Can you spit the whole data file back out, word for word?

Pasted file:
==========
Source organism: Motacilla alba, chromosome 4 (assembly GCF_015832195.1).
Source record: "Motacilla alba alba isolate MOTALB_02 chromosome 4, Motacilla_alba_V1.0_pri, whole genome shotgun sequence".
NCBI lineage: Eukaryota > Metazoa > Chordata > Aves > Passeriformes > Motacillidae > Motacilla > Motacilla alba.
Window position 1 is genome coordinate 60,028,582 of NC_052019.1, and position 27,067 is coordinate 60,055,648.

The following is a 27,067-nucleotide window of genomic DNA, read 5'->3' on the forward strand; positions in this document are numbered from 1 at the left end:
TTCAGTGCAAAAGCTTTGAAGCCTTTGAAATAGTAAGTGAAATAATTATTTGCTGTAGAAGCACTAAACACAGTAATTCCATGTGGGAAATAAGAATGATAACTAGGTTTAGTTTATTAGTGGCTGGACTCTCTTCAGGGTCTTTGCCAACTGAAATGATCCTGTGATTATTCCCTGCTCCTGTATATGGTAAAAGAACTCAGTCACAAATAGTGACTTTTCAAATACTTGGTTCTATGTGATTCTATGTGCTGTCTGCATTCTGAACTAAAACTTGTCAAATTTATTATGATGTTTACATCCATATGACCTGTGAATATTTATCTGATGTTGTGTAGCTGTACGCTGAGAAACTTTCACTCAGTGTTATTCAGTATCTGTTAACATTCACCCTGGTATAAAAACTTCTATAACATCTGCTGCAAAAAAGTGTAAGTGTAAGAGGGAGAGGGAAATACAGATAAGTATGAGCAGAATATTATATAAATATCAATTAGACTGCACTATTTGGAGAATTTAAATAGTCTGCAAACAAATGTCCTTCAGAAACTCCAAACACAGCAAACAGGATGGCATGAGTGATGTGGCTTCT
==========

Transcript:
Source organism: Motacilla alba, chromosome 4 (assembly GCF_015832195.1).
Source record: "Motacilla alba alba isolate MOTALB_02 chromosome 4, Motacilla_alba_V1.0_pri, whole genome shotgun sequence".
NCBI lineage: Eukaryota > Metazoa > Chordata > Aves > Passeriformes > Motacillidae > Motacilla > Motacilla alba.
Window position 1 is genome coordinate 60,028,582 of NC_052019.1, and position 27,067 is coordinate 60,055,648.

The following is a 27,067-nucleotide window of genomic DNA, read 5'->3' on the forward strand; positions in this document are numbered from 1 at the left end:
TTCAGTGCAAAAGCTTTGAAGCCTTTGAAATAGTAAGTGAAATAATTATTTGCTGTAGAAGCACTAAACACAGTAATTCCATGTGGGAAATAAGAATGATAACTAGGTTTAGTTTATTAGTGGCTGGACTCTCTTCAGGGTCTTTGCCAACTGAAATGATCCTGTGATTATTCCCTGCTCCTGTATATGGTAAAAGAACTCAGTCACAAATAGTGACTTTTCAAATACTTGGTTCTATGTGATTCTATGTGCTGTCTGCATTCTGAACTAAAACTTGTCAAATTTATTATGATGTTTACATCCATATGACCTGTGAATATTTATCTGATGTTGTGTAGCTGTACGCTGAGAAACTTTCACTCAGTGTTATTCAGTATCTGTTAACATTCACCCTGGTATAAAAACTTCTATAACATCTGCTGCAAAAAAGTGTAAGTGTAAGAGGGAGAGGGAAATACAGATAAGTATGAGCAGAATATTATATAAATATCAATTAGACTGCACTATTTGGAGAATTTAAATAGTCTGCAAACAAATGTCCTTCAGAAACTCCAAACACAGCAAACAGGATGGCATGAGTGATGTGGCTTCT